Well, after I killed my tetras... I began looking into why... and stumbled across things like this... and I am pretty sure, this is an example, of a guy doing fishless cycle on a freshwater tank (based off the fish I see in his tank - they all look like freshwater?)


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Re: Fishless Tank Cycle.

Post by Tawmis » Mon Jul 08, 2019 5:18 am

IMG_5245.jpg
Other than the ammonia levels (from the first post) - the above is the current readings for my tank. PH level seems to be sitting at 7.0
Nitrate seems to be around 40ppm
Nitrite level seems to be 0ppm
Carbonate Hardness is around 40ppm
And General Hardness is like 60ppm

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Re: Fishless Tank Cycle.

Post by Collector » Mon Jul 08, 2019 9:24 am

Unless there is something very wrong with your tap water there should be nothing more you need to do than let the water age to let the chlorine dissipate. You should not need to use any "conditioners" or any other additives. If you are having fish go belly up so quickly I would be looking for other reasons, like what do you have in the tank that could be adding toxins, like any kind of ornaments with copper.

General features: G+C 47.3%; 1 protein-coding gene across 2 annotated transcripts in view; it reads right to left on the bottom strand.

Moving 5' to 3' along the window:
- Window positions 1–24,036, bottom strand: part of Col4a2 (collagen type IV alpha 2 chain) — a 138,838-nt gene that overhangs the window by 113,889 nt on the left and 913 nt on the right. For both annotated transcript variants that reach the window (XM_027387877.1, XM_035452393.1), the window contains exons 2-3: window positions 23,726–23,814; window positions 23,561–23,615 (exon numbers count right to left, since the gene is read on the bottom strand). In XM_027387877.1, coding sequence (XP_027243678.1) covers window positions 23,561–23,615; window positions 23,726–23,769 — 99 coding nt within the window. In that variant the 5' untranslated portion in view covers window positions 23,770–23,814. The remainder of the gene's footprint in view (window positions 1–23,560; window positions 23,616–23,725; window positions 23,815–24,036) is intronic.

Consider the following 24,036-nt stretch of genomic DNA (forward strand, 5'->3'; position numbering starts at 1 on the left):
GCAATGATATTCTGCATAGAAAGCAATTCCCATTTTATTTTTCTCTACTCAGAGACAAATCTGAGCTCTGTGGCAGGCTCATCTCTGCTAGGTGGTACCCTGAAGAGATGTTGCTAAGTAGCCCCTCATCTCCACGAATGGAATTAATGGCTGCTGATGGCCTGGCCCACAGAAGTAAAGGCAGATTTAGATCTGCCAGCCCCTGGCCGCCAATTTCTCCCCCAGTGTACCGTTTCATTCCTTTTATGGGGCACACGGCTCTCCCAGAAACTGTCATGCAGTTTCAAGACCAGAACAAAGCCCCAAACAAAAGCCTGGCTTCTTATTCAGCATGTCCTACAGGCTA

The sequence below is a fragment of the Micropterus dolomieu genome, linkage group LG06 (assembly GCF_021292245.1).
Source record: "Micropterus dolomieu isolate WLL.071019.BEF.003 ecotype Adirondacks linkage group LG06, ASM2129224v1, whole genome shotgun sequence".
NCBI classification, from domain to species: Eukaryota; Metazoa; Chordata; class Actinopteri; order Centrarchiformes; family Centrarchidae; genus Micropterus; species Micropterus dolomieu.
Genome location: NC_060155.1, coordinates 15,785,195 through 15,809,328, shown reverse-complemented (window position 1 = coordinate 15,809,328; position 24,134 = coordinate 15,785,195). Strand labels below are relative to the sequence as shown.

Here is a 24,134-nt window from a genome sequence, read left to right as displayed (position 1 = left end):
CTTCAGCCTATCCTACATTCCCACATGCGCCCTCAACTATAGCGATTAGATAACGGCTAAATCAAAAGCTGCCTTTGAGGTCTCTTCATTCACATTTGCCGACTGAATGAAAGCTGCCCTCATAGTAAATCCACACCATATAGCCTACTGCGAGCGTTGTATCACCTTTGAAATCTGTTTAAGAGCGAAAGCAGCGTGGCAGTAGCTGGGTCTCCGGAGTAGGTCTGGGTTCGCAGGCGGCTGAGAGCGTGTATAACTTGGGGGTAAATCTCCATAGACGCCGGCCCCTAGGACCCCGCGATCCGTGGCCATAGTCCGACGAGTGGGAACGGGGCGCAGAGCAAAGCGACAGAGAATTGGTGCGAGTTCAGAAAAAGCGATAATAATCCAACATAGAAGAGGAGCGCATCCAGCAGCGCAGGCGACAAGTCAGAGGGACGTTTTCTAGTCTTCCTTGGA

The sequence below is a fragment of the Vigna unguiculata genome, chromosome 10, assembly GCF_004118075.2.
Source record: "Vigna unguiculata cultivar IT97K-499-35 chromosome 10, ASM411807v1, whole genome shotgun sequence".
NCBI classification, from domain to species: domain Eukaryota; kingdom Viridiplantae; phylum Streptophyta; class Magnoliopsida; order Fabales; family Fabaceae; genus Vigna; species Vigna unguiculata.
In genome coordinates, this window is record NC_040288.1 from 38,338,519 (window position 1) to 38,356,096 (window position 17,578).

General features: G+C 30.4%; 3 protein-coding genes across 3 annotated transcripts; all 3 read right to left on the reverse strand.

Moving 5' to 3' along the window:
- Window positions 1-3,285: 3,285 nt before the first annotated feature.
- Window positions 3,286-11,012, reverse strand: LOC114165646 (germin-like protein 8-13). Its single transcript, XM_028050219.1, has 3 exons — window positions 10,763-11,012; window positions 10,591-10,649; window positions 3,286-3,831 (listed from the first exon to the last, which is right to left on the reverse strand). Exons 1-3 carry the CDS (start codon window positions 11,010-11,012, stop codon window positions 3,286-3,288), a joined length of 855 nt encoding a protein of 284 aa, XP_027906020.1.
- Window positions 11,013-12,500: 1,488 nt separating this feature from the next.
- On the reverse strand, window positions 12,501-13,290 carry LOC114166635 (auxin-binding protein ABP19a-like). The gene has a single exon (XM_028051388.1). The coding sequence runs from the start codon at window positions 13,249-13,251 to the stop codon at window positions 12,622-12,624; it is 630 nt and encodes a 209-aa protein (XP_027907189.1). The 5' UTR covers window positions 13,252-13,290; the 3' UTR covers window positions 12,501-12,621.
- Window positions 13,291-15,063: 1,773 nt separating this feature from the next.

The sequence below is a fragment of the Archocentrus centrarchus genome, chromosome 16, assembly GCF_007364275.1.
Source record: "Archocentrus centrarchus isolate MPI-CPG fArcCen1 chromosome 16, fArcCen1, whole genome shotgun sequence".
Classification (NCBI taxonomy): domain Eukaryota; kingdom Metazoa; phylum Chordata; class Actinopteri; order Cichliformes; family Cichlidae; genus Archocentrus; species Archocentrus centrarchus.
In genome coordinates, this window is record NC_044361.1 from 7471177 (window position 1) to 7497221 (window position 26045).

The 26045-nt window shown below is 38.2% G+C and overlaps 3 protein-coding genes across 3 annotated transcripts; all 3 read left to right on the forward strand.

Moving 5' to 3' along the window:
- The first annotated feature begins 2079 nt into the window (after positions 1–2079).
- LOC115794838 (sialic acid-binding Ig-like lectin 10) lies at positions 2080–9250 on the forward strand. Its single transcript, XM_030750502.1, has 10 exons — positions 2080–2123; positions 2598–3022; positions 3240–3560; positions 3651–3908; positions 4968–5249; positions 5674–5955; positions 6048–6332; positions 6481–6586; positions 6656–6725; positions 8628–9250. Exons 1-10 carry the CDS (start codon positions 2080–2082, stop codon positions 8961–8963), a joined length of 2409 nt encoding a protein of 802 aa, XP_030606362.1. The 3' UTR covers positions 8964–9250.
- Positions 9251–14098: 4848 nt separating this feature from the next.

In the end do what you want, but I was just trying to share my many years of very successful fish keeping and knowledge.
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Re: Fishless Tank Cycle.

Post by Tawmis » Mon Jul 08, 2019 2:45 pm

Collector wrote:
Mon Jul 08, 2019 9:24 am
Unless there is something very wrong with your tap water there should be nothing more you need to do than let the water age to let the chlorine dissipate. You should not need to use any "conditioners" or any other additives. If you are having fish go belly up so quickly I would be looking for other reasons, like what do you have in the tank that could be adding toxins, like any kind of ornaments with copper.

In the end do what you want, but I was just trying to share my many years of very successful fish keeping and knowledge.
I am not arguing with you. :)

So when I got the 20 gallon tank - here's what I did -